Is now the time to buy or sell? Nationwide, home price appreciation slowed as high interest rates continue to take a toll on purchasing power.
A new Redfin report found that the increase in home prices slowed in August to 4.7 percent, down from 7.6 over the same month in 2017, according to a report in Inman. That was the lowest rate in four years. Redfin also found that home sales dropped 2.4 percent year over year.
In a report released Tuesday, S&P CoreLogic Case-Shiller showed similar results. Home appreciation slowed to an 11-month low in 20 U.S. cities, according to July year-over-year numbers. The rate fell to 5.9 percent year over year, from 6.4 percent in July 2017, according to Bloomberg.
But some cities posted better results than others. Los Angeles showed a 6.4 percent increase, beating the nationwide average.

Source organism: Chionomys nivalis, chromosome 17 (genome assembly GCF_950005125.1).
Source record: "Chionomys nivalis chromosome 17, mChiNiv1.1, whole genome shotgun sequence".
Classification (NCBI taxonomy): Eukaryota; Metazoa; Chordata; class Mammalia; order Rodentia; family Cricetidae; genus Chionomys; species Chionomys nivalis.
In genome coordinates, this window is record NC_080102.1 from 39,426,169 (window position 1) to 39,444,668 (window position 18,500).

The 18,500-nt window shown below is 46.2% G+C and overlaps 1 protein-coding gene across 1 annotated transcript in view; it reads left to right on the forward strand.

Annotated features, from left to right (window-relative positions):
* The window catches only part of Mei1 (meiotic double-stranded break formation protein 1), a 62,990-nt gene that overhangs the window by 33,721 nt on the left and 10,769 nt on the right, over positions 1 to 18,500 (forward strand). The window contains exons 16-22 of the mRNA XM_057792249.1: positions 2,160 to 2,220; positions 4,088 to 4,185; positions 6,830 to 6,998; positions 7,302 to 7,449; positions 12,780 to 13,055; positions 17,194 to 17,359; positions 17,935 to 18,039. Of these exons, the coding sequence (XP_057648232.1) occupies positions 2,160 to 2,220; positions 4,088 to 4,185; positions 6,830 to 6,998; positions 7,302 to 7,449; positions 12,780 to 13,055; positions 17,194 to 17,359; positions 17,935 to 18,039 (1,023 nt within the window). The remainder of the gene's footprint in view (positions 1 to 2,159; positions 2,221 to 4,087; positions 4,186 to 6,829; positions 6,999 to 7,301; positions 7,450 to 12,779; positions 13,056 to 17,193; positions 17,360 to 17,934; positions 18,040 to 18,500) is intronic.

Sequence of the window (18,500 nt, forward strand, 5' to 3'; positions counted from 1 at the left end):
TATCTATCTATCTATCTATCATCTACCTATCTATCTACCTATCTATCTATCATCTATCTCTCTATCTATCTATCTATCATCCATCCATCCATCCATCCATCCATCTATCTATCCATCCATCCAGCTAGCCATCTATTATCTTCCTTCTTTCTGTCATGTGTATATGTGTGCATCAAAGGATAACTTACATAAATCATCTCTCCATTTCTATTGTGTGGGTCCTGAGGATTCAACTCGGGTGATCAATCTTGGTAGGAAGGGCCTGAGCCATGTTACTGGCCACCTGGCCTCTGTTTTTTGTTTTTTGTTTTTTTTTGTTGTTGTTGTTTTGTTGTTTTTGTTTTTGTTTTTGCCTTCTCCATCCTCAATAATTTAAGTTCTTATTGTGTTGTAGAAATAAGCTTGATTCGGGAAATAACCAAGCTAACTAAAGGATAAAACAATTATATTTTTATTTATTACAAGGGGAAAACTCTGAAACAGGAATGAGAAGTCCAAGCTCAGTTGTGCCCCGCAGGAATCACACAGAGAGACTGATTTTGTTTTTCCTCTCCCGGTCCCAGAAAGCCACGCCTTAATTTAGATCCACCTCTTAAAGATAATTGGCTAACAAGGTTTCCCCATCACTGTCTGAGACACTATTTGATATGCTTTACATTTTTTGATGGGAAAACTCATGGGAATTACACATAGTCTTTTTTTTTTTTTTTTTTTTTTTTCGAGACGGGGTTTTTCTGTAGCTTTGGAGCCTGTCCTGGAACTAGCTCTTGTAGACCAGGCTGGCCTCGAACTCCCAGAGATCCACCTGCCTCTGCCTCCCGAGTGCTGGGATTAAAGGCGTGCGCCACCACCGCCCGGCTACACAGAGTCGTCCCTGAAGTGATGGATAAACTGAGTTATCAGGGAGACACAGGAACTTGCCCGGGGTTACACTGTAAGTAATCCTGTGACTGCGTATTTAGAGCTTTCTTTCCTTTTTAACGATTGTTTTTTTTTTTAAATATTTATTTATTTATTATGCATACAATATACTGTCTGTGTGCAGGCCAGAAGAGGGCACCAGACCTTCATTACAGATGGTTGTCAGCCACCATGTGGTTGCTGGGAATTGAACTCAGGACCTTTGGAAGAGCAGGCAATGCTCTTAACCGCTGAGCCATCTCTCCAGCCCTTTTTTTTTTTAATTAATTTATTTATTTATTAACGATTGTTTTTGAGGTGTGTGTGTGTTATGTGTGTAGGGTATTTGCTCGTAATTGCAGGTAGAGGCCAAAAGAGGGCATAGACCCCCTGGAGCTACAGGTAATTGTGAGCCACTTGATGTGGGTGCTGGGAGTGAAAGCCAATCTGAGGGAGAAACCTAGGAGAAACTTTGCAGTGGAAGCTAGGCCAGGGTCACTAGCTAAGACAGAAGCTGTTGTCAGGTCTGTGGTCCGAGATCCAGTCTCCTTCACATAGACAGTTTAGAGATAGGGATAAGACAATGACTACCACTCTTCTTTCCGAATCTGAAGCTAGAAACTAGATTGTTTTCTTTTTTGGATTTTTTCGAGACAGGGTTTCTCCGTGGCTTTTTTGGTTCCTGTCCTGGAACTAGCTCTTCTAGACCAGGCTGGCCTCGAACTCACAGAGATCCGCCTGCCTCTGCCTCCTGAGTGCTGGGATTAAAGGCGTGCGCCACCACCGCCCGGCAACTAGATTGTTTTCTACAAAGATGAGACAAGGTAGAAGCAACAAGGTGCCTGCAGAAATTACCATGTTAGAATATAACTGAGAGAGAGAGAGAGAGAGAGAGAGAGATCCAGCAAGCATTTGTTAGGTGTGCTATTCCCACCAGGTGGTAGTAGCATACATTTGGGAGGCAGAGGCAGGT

Miami showed a 5.0 percent increase, while New York and Chicago each saw dramatic slowdowns from July 2017, each with 3.0 percent increases.
Which cities saw the sharpest rise in home prices year over year: Las Vegas was tops with 1.37 percent, followed by Seattle at 12.1 percent and San Francisco at 10.8 percent. But those were the outliers.
“The slowing is widespread,” said David Blitzer, chairman of the S&P index committee. “Fifteen of 20 cities saw smaller monthly increases in July 2018 than in July 2017.”
Both reports cited an increase in interest rates, which are reaching their highest point since 2011, as contributing causes.
“While [home] sale prices moderate, new listing prices keep accelerating,” said Redfin senior economist Taylor Marr. “This mismatch between seller expectations and reality is fueling an increase in price drops in metros across the country.”
One Redfin agent in Portland, Oregon, said the Federal Reserve’s planned December rate hike would chop away at purchasing power for homebuyers even further. “I don’t have a crystal ball, but I wouldn’t count on your home appreciating and being worth more in the spring than it is now,” said the agent, Rebecca Walter.
The findings speak to a high number of sellers shaving off the asking prices on their homes. Last month, a Zillow report found that 14 percent of home prices across the U.S. saw a price drop in June. [Inman, Bloomberg] — David Jeans